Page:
What’s killing the killer whales of the Pacific Northwest? It’s an urgent question with complicated answers. It’s also the subject of a long-simmering, rancorous debate on Washington’s San Juan Island, where the battle took on renewed ferocity after a recent news report on a controversial plan to ban whale-watching boats along the island’s west side.
The idea of an orca “no-go zone” has been around for a while, championed by Orca Relief Citizens Alliance (ORCA), which recently formulated a new petition asking the National Marine Fisheries Service (NMFS) to bar whale-watching boats from coming within a half-mile of the shore along several miles of the island, an area that routinely attracts killer whales from April to October.
ORCA says the ban is critical because whale-watching boats chase and disturb orcas, causing them to expend energy unnecessarily. The problem is exacerbated because stocks of the whales’ preferred food, high-calorie Chinook salmon, have plummeted. The result, experts say, is malnutrition, stress, illness, and early death among Southern Residents, already an endangered subspecies.
But whale-boat operators, and some conservationists, scientists and activists, say the ban is unnecessary, does not address the collapse of salmon fisheries, and was originated by wealthy homeowners on the island’s west side, who’ve been known to grumble about noise from whale engines and tour guides speaking on P.A. systems.
One thing everyone agrees on: These whales are in trouble. This summer, only 82 Southern Residents returned to local waters, according to the Center for Whale Research. That’s a 17 percent drop since 1995, when the community had 98 whales. What’s worse, breeding-age females experienced a staggering 40-percent decline since 2004.
Government scientists who study these orcas identify three reasons: lack of Chinook; pollution, especially PCBs; and vessel noise. There is general consensus on salmon and toxins. But when it comes to whale watching, the fight is bitter and personal. At issue is the degree to which whale-watching charters contribute to the decline.
ORCA says the boats are a major threat, and a no-go zone is a quick way to address it. “In our judgment, motorized whale-watching boats are the heart of the problem, because of the frequency and extent of their operations,” says Bruce Stedman, ORCA’s executive director.
During years when Chinook runs are especially meager, “the constant pursuit of these vessels, lead to increased stress levels,” Stedman says. This causes their metabolic rates to go up, meaning an increased need for food. “When that happens,” says Stedman, “they start to starve. They draw down their blubber, which releases accumulated toxins that can affect reproductive capacity and their organs, and probably kill them.”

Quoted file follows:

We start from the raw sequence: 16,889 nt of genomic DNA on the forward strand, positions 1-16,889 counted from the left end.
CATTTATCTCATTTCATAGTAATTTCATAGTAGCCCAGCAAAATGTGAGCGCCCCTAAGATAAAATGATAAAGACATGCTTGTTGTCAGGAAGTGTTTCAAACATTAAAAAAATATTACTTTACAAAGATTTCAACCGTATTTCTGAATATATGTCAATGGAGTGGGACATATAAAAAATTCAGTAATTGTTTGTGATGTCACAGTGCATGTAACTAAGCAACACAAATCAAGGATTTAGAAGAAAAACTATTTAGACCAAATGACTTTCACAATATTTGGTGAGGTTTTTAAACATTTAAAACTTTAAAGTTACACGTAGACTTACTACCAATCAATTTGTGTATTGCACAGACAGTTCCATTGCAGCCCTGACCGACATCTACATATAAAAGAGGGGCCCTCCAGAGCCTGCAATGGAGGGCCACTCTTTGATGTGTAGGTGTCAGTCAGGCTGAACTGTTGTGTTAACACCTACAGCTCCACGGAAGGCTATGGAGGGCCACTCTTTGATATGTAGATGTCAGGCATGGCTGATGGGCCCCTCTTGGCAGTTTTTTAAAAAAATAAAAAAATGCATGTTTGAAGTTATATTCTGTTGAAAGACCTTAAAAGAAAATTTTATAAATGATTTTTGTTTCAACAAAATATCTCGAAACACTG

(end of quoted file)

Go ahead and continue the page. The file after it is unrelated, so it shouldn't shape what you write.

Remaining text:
In 2002, ORCA commissioned three (unpublished) papers depicting the harm that boats can have on whales. One said that energy requirements increased by nearly 20 percent for adult whales, compared to years when few or no whale-watch boats were around. The second concluded that motorized boats may decrease orca sonar efficiency by 95-99 percent, and the third found a “strong statistical correlation” between whale decline and boat activity. Kenneth Balcomb, of the Center for Whale Research, vehemently disputes the veracity of these papers, saying that the authors “were paid to gin up research implicating behavioral responses to vessel presence, and they were embarrassingly biased.”
Charter boats carry more passengers-per-vessel, creating less traffic and pollution-per-whale-watcher, and allow large numbers of people to observe orcas in the wild, reducing their desire to see them in captivity.
Operators, meanwhile, resent being characterized as a greedy, powerful business interest, and complain that private boaters are more likely to harass orcas, but would still be permitted in the no-go zone.
ORCA is “targeting commercial whale-watch boats,” says Brian Goodremont of the Pacific Whale Watch Association.
“Professional whale-watch boats account for only 12 percent of the violations of voluntary guidelines,” and just a tiny fraction are considered “serious,” meaning intentionally breaching the 200-yard limit, as set by state law. The others were private boats with an “unusually high rate of serious incidents, including lots of high-speed travel inside of 100 yards,” Goodremont says.
The association says the ban would hurt business and damage the local economy. But some non-business interests are also opposed, because the debate detracts from solving the salmon problem, a far bigger threat than whale boats, they contend.
“The proposed sanctuary is absurdly small, and meaningless,” says Balcomb. “The real problem is the Chinook salmon debacle.”
NMFS has a long-term recovery plan to fix the salmon problem, and dismantling dams is a major component. The Elwha River, on the Olympic Peninsula, once saw 400,000 adult salmon, including Chinook, returning to breed annually before two dams were built early last century. Recent adult runs were numbered at 4,000. Now, the dams are gone and the Chinook are beginning to return.
Howard Garret, of the Orca Network, says his group has “tried to say out of the whole boat issue, as it’s so contentious." Another member of Garret's group, Susan Berta, agreed. “Campaigns like this takes everyone's attention away from the more serious issues, and causes polarity and anger that divide the whale loving community,” she says, “It's really sad.”